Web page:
Our research, which ranges from molecular biology and cell biology to human psychopathology, has focused on the effects of glucocorticoid hormones. These adrenal corticosteroid hormones support homeostasis and health by their actions in many organs, including the brain.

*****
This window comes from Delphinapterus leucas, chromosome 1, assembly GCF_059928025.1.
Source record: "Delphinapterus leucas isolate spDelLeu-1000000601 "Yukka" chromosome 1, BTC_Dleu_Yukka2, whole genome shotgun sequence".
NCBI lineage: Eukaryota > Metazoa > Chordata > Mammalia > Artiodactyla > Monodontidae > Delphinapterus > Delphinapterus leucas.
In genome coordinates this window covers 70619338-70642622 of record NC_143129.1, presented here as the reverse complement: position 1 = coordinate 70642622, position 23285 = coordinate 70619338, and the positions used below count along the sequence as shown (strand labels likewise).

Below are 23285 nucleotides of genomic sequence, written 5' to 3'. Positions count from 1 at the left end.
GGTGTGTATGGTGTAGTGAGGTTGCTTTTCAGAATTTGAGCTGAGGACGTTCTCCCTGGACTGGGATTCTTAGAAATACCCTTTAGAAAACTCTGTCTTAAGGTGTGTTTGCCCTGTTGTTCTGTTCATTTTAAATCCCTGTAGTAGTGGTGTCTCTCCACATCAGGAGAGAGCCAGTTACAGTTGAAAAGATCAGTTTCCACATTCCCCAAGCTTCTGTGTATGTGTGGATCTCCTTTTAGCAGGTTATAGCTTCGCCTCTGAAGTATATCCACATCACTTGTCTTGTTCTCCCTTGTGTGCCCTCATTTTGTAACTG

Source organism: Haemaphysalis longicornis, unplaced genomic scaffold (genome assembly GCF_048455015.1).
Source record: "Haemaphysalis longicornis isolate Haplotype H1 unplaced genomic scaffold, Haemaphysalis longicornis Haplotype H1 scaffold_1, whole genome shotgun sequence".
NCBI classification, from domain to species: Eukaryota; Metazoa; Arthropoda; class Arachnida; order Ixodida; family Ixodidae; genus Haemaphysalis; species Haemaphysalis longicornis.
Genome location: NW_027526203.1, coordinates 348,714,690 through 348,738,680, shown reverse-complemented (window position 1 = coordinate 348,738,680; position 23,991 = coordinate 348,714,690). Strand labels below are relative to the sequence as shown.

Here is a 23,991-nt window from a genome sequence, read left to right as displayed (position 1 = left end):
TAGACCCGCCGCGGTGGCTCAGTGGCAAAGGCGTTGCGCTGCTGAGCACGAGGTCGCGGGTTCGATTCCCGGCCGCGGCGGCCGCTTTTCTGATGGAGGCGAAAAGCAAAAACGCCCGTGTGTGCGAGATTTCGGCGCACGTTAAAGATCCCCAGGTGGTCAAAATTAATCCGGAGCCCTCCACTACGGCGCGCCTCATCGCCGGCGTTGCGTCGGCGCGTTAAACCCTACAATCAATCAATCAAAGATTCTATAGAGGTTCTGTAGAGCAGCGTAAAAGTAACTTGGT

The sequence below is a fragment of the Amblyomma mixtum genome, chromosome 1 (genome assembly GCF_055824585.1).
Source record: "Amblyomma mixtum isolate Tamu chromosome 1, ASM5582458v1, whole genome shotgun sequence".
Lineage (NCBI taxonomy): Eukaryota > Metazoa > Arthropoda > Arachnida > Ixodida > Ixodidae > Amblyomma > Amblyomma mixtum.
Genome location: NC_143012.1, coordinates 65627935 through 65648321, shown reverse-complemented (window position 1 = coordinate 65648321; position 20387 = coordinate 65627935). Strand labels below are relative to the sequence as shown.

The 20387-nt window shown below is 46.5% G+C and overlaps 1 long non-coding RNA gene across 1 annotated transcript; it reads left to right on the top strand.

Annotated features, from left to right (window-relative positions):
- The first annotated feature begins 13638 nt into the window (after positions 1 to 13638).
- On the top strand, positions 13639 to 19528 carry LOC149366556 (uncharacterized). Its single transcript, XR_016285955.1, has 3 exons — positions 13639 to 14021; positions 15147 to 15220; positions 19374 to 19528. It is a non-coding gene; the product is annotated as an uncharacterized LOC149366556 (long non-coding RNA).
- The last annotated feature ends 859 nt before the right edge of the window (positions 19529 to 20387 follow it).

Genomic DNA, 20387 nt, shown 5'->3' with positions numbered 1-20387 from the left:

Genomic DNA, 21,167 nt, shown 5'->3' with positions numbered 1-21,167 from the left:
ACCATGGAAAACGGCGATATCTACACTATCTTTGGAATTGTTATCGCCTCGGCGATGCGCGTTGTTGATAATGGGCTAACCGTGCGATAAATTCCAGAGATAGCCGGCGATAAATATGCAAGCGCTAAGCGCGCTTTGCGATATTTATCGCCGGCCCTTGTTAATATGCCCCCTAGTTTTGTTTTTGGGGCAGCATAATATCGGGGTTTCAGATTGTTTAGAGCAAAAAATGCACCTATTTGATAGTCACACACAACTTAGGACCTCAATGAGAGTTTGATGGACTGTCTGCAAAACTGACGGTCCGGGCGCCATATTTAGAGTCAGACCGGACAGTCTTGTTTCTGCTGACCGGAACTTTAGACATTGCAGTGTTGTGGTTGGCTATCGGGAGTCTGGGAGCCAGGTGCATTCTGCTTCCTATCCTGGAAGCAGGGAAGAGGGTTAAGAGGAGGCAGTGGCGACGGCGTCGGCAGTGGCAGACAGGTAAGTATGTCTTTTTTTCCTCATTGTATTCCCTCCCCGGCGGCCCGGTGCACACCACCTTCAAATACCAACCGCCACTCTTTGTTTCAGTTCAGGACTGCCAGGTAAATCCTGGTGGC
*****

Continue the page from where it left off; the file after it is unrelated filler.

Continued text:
However, long term underexposure or overexposure to glucocorticoids can have detrimental effects, and may put people at risk of developing psychopathologies like depression, psychosis, and post traumatic stress disorder. Our group discovered that one corticosteroid receptor type in the brain [the mineralocorticoid receptor-MR] controls the onset of the stress response, while the other [glucocorticoid receptor- GR] manages later adaptations. These effects are brought about via coordinated rapid non-genomic effects, and slow persistent genomic effects, which both modulate neuronal excitability and communication. Adaptation to stress is then brought about by altered autonomic and behavioral functions, as reflected by changes in motivation, emotional arousal, and cognitive performance. We study molecular MR and GR targets in addition to mechanisms of receptor sensitivity and specific effector mechanisms, which may be targeted by novel selective ligands. The consequences of glucocorticoid signaling for the integration of cognition and emotion are studied in rodents and man, using newly developed methodologies for [functional] genomics, e.g. based on in vivo use of siRNA. Early life experience and genetic variability of the stress system in rodents and humans are investigated to understand individual differences in coping with stress. The effects of stress and stress hormones are assessed in models of vulnerability and resilience to neurodevelopmental and affective disorders.